At home in Scandinavia, the Vikings lived in small communities of farmers and traders. Most were farmers that grew crops, raised farm animals, fished, and hunted.
The landscape of Scandinavia is quite varied. Norway is very mountainous; Sweden is flatter, with farmland and forests; Denmark is doted with hundreds of small islands. Though each country has it’s own language now, they all probably spoke versions of Old Norse in Viking Times.
Most Vikings lived in longhouses. These were large, one roomed houses that were made of wood and had an earth floor. They were rectangular in shape, with the length being much longer than the width. 50 meters long by 5 meters wide is a good example of a large one. They lived in these houses with members of the immediate family and often other relatives. The living quarters of the house had a hearth in the middle to provide heat, light, and cooking facilities. There was no chimney and the smoke escaped through gaps in the roof. There was usually very little furniture. The walls were lined with broad benches that doubled as beds, and there would also be a table and a few stools and chests.
During the long, cold winters life is especially hard. Farmers had to store away enough food to last them to the spring, or starvation threatened.
The Vikings’ most important crop was grain. They used it to make bread and porridge. Farmers also grew barley, rye, and oats. Only the rich could afford wheat. They also collected wild nuts and berries.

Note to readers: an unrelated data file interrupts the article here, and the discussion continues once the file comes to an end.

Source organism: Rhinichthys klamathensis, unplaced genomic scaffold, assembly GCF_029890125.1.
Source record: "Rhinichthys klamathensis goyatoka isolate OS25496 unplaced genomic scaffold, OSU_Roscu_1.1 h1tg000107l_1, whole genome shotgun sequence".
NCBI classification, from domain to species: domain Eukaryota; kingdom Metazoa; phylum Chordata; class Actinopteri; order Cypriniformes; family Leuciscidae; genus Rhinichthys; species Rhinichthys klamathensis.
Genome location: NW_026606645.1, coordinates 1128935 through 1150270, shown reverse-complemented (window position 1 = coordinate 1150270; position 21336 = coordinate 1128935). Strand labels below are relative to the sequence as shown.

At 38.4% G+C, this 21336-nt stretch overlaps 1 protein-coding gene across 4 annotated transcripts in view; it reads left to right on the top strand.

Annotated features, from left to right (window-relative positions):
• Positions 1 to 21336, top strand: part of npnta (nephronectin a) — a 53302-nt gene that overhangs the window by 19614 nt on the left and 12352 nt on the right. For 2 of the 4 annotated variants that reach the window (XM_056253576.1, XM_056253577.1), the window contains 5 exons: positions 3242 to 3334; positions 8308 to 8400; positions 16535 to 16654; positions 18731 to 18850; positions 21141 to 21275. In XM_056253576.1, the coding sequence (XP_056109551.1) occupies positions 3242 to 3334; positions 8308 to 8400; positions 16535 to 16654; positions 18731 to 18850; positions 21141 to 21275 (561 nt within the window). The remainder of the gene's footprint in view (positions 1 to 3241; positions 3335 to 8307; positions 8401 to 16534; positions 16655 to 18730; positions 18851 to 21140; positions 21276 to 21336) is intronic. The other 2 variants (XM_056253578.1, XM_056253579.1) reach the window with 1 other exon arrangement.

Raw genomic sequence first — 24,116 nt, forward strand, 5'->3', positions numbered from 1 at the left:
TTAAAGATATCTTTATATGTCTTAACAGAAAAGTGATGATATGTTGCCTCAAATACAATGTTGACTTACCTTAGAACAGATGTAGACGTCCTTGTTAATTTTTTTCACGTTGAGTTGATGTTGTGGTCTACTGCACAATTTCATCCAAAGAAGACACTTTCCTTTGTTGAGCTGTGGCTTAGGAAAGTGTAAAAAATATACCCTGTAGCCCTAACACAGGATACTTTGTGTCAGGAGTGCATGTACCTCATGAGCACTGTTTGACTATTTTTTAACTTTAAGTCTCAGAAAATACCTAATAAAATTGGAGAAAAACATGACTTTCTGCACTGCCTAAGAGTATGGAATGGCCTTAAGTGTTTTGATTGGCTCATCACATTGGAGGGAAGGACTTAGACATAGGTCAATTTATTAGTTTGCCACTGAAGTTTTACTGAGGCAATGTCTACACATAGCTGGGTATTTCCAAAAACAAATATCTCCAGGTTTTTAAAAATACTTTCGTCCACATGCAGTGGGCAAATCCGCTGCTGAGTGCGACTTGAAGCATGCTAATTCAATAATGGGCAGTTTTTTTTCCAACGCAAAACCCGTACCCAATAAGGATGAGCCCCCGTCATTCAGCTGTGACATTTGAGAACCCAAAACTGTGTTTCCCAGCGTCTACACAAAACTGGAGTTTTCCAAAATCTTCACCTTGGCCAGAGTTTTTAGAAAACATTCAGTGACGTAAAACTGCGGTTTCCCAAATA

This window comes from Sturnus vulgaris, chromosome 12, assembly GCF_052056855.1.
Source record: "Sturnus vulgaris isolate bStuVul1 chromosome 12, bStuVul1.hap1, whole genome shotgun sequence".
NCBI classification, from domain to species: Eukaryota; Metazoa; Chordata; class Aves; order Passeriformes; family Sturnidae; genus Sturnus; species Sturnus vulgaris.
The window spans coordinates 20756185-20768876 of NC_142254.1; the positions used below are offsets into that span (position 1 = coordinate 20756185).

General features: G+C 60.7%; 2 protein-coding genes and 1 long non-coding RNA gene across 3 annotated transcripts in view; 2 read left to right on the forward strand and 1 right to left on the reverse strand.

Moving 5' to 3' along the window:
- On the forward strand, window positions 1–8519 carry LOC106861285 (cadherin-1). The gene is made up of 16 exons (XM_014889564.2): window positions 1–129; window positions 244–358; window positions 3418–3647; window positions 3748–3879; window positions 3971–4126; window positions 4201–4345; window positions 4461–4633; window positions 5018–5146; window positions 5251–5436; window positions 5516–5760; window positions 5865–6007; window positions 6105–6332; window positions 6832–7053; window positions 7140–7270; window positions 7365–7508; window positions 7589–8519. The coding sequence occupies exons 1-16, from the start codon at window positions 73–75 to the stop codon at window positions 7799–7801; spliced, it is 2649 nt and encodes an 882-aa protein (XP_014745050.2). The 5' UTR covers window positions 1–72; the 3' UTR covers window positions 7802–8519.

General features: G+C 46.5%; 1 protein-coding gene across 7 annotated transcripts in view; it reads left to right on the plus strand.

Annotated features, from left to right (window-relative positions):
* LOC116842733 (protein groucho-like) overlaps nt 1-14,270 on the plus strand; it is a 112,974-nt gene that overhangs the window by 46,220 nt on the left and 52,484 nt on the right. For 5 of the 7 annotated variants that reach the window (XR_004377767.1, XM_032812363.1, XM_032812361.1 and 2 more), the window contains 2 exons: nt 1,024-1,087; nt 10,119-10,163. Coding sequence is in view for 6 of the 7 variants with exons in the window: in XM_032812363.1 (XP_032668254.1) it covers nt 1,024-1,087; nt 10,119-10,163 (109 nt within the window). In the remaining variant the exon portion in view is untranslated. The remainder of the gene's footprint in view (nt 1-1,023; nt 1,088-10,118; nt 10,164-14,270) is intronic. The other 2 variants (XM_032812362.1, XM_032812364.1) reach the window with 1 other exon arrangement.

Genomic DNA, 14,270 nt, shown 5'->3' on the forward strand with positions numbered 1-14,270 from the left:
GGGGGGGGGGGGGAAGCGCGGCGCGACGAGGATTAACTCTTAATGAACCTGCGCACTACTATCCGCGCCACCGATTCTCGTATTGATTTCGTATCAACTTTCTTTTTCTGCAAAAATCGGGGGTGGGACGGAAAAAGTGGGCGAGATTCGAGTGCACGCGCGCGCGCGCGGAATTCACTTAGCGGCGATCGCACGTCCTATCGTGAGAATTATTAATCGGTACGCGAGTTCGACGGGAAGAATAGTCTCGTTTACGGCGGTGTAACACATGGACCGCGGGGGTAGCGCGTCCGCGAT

Longhorn cows, goats, sheep, pigs, geese, and chickens were all Viking farm animals. They used them for meat, milk, eggs, wool, and leather. Every part of them was used, with no waste. A large number of animals were slaughtered before winter and the meat preserved by salting or smoking. This was to prevent them from eating valuable stored food during the winter months.
The Vikings had three main classes: the jarls, the karls, and the thralls. The jarls were the aristocracy. The karls were the farmers, traders, and craftsmen. Thralls were the slaves(usually prisoners of war or criminals). Freedom could be earned or bought.
Women were very important in Viking life. Since the men were often gone for long periods of time the women ran the home. The wife would raise the children, look after the farm, conduct family business affairs, and tend domestic chores.
For entertainment the Vikings liked to play games. They played a board game called hneftafl which was a form of checkers. During the summer months they played outdoor ball games, and also challenged each other to wrestling and swimming matches. Story telling was another favorite form of entertainment. Storytellers were called Skalds, and they would recount great tales of adventures, heros, and gods. Skalds were always in demand for feasts and at the courts of chieftains.
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